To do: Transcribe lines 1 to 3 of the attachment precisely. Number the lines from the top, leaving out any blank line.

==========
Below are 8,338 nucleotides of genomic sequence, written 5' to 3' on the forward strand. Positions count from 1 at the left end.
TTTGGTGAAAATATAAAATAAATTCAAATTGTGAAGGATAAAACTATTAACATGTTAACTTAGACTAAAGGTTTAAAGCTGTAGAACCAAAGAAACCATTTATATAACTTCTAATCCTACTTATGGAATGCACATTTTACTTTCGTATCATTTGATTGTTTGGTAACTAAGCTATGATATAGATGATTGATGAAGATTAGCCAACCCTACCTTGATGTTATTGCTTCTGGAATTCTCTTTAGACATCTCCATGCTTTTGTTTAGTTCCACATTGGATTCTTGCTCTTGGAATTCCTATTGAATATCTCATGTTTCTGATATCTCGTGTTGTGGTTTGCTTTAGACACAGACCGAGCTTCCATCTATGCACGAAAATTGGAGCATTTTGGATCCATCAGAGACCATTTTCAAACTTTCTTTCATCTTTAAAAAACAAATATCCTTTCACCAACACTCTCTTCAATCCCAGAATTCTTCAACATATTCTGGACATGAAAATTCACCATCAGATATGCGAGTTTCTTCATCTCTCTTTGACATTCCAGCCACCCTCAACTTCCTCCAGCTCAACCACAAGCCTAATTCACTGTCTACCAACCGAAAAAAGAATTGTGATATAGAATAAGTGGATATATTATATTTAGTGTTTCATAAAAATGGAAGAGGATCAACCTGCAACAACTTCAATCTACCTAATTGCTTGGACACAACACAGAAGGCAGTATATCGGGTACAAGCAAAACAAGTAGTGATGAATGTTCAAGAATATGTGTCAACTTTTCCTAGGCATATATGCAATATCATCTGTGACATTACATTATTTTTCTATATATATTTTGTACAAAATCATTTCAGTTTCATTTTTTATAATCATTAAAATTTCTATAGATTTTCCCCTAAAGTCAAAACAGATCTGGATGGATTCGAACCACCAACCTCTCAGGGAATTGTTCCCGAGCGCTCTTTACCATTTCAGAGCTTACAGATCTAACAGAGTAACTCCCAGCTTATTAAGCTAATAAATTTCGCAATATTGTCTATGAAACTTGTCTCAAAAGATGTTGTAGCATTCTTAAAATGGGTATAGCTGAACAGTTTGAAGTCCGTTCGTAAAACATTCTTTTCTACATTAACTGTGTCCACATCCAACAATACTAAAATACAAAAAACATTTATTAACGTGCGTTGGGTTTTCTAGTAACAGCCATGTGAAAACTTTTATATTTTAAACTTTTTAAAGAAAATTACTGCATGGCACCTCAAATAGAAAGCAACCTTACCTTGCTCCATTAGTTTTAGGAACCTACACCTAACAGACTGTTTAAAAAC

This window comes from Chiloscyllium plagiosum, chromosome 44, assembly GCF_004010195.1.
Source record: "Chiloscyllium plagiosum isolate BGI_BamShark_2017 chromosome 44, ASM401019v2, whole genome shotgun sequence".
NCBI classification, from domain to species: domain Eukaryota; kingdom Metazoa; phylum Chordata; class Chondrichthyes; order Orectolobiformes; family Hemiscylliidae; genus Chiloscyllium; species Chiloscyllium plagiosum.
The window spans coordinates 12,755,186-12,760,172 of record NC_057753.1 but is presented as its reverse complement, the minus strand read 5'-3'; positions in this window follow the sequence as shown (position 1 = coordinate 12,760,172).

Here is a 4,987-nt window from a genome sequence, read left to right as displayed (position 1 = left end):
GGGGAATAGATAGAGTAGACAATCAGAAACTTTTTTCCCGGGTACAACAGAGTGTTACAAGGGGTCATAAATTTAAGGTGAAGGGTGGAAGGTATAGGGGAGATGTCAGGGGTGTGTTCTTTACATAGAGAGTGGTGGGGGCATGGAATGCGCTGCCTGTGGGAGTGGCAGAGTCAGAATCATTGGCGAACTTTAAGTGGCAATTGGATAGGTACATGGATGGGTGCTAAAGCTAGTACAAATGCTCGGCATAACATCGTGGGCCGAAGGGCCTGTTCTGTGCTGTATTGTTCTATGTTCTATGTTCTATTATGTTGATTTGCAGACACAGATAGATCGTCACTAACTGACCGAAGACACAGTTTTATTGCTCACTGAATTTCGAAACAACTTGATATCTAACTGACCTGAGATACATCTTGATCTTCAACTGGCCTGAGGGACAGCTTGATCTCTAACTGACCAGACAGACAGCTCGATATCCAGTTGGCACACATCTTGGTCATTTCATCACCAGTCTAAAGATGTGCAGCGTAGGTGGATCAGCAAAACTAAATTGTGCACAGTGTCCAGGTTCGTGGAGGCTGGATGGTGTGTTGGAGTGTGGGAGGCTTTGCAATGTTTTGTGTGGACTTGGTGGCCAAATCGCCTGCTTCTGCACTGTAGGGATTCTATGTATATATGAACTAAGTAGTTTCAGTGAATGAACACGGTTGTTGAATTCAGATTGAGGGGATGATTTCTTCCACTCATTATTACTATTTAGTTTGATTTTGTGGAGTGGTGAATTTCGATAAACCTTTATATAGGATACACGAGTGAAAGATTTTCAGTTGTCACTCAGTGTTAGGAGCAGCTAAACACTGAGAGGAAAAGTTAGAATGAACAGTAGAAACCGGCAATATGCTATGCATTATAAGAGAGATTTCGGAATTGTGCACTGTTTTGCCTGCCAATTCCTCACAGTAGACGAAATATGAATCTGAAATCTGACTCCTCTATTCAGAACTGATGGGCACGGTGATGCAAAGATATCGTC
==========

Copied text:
Below are 8,338 nucleotides of genomic sequence, written 5' to 3' on the forward strand. Positions count from 1 at the left end.
TTTGGTGAAAATATAAAATAAATTCAAATTGTGAAGGATAAAACTATTAACATGTTAACTTAGACTAAAGGTTTAAAGCTGTAGAACCAAAGAAACCATTTATATAACTTCTAATCCTACTTATGGAATGCACATTTTACTTTCGTATCATTTGATTGTTTGGTAACTAAGCTATGATATAGATGATTGATGAAGATTAGCCAACCCTACCTTGATGTTATTGCTTCTGGAATTCTCTTTAGACATCTCCATGCTTTTGTTTAGTTCCACATTGGATTCTTGCTCTTGGAATTCCTATTGAATATCTCATGTTTCTGATATCTCGTGTTGTGGTTTGCTTTAGACACAGACCGAGCTTCCATCTATGCACGAAAATTGGAGCATTTTGGATCCATCAGAGACCATTTTCAAACTTTCTTTCATCTTTAAAAAACAAATATCCTTTCACCAACACTCTCTTCAATCCCAGAATTCTTCAACATATTCTGGACATGAAAATTCACCATCAGATATGCGAGTTTCTTCATCTCTCTTTGACATTCCAGCCACCCTCAACTTCCTCCAGCTCAACCACAAGCCTAATTCACTGTCTACCAACCGAAAAAAGAATTGTGATATAGAATAAGTGGATATATTATATTTAGTGTTTCATAAAAATGGAAGAGGATCAACCTGCAACAACTTCAATCTACCTAATTGCTTGGACACAACACAGAAGGCAGTATATCGGGTACAAGCAAAACAAGTAGTGATGAATGTTCAAGAATATGTGTCAACTTTTCCTAGGCATATATGCAATATCATCTGTGACATTACATTATTTTTCTATATATATTTTGTACAAAATCATTTCAGTTTCATTTTTTATAATCATTAAAATTTCTATAGATTTTCCCCTAAAGTCAAAACAGATCTGGATGGATTCGAACCACCAACCTCTCAGGGAATTGTTCCCGAGCGCTCTTTACCATTTCAGAGCTTACAGATCTAACAGAGTAACTCCCAGCTTATTAAGCTAATAAATTTCGCAATATTGTCTATGAAACTTGTCTCAAAAGATGTTGTAGCATTCTTAAAATGGGTATAGCTGAACAGTTTGAAGTCCGTTCGTAAAACATTCTTTTCTACATTAACTGTGTCCACATCCAACAATACTAAAATACAAAAAACATTTATTAACGTGCGTTGGGTTTTCTAGTAACAGCCATGTGAAAACTTTTATATTTTAAACTTTTTAAAGAAAATTACTGCATGGCACCTCAAATAGAAAGCAACCTTACCTTGCTCCATTAGTTTTAGGAACCTACACCTAACAGACTGTTTAAAAAC

This window comes from Chiloscyllium plagiosum, chromosome 44, assembly GCF_004010195.1.